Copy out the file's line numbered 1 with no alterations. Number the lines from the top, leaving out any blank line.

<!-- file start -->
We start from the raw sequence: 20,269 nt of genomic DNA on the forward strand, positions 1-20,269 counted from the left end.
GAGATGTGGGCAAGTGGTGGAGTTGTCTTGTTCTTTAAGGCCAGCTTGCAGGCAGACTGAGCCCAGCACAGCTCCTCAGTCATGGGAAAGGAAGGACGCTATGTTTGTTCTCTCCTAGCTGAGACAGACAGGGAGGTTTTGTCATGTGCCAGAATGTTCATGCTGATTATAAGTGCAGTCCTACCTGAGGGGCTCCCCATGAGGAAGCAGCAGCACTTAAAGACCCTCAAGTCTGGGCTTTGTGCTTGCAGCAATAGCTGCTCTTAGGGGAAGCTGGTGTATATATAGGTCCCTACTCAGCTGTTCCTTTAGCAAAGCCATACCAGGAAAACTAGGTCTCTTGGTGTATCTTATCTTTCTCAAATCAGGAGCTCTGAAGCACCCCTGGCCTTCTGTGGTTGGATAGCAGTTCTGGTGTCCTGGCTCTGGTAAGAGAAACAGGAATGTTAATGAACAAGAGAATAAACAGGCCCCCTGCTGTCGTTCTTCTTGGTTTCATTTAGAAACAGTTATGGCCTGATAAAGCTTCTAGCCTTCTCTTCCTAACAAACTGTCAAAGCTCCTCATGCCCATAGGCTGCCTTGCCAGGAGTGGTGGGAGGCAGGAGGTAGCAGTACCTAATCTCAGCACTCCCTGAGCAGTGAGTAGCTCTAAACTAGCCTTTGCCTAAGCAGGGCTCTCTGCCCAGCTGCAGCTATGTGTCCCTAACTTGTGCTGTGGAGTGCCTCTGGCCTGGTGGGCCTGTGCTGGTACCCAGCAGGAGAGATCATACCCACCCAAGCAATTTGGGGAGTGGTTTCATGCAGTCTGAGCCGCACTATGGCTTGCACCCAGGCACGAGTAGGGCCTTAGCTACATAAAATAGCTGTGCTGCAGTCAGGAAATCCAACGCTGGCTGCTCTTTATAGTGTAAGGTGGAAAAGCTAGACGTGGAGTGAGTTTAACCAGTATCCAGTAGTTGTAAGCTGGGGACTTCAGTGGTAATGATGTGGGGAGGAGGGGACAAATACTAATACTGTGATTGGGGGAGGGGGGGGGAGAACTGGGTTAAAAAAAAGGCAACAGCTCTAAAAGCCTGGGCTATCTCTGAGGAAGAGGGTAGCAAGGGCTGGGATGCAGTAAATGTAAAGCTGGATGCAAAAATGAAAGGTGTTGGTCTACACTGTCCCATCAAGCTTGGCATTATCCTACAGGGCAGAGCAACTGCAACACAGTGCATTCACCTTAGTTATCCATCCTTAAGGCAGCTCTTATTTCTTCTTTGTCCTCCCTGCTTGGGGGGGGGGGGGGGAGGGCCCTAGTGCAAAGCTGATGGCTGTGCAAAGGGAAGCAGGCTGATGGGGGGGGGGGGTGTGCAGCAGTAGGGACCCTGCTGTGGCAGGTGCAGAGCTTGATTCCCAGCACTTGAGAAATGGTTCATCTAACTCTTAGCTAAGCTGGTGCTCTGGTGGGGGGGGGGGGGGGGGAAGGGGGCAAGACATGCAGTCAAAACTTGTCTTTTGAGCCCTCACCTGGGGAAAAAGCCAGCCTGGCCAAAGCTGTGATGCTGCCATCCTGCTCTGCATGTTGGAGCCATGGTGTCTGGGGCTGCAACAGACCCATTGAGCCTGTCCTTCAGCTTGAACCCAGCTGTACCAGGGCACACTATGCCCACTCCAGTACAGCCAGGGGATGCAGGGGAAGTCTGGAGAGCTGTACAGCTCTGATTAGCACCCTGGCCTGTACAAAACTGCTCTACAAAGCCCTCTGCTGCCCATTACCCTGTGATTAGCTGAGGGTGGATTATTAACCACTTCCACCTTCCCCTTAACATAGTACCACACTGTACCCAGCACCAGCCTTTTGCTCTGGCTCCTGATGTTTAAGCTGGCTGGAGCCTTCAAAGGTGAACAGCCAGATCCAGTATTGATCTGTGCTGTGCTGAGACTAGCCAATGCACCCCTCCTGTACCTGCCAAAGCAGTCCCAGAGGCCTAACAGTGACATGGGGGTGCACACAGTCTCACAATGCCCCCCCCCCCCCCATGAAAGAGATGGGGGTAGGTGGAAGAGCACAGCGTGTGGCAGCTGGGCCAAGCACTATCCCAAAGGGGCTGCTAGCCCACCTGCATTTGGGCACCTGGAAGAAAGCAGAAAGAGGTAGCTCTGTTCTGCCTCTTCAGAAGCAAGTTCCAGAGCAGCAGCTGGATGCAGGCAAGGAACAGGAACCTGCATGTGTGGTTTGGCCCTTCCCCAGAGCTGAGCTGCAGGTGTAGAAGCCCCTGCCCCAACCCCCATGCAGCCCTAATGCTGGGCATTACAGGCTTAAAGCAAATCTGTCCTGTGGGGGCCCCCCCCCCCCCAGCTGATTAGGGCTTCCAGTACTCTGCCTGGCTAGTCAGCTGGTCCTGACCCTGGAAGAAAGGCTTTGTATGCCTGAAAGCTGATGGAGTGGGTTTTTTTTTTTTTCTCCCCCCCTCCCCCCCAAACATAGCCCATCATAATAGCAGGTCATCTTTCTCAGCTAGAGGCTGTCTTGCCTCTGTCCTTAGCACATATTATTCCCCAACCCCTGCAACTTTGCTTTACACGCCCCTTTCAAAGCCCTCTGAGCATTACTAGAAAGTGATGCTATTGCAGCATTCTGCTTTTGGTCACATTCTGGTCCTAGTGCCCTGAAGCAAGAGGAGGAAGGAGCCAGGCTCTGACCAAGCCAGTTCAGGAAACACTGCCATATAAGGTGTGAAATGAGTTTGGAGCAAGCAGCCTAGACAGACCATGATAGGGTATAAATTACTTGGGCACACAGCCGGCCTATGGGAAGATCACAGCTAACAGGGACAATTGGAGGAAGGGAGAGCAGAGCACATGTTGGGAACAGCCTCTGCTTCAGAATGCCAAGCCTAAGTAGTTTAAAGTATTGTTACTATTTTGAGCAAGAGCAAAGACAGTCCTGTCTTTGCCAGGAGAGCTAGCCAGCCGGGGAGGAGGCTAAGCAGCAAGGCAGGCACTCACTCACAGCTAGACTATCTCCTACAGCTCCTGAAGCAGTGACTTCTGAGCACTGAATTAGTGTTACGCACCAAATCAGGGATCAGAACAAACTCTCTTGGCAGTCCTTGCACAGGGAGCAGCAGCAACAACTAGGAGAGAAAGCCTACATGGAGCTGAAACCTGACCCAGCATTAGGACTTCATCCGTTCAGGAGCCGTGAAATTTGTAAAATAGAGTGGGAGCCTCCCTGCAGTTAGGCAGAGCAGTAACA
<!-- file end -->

We start from the raw sequence: 20,269 nt of genomic DNA on the forward strand, positions 1-20,269 counted from the left end.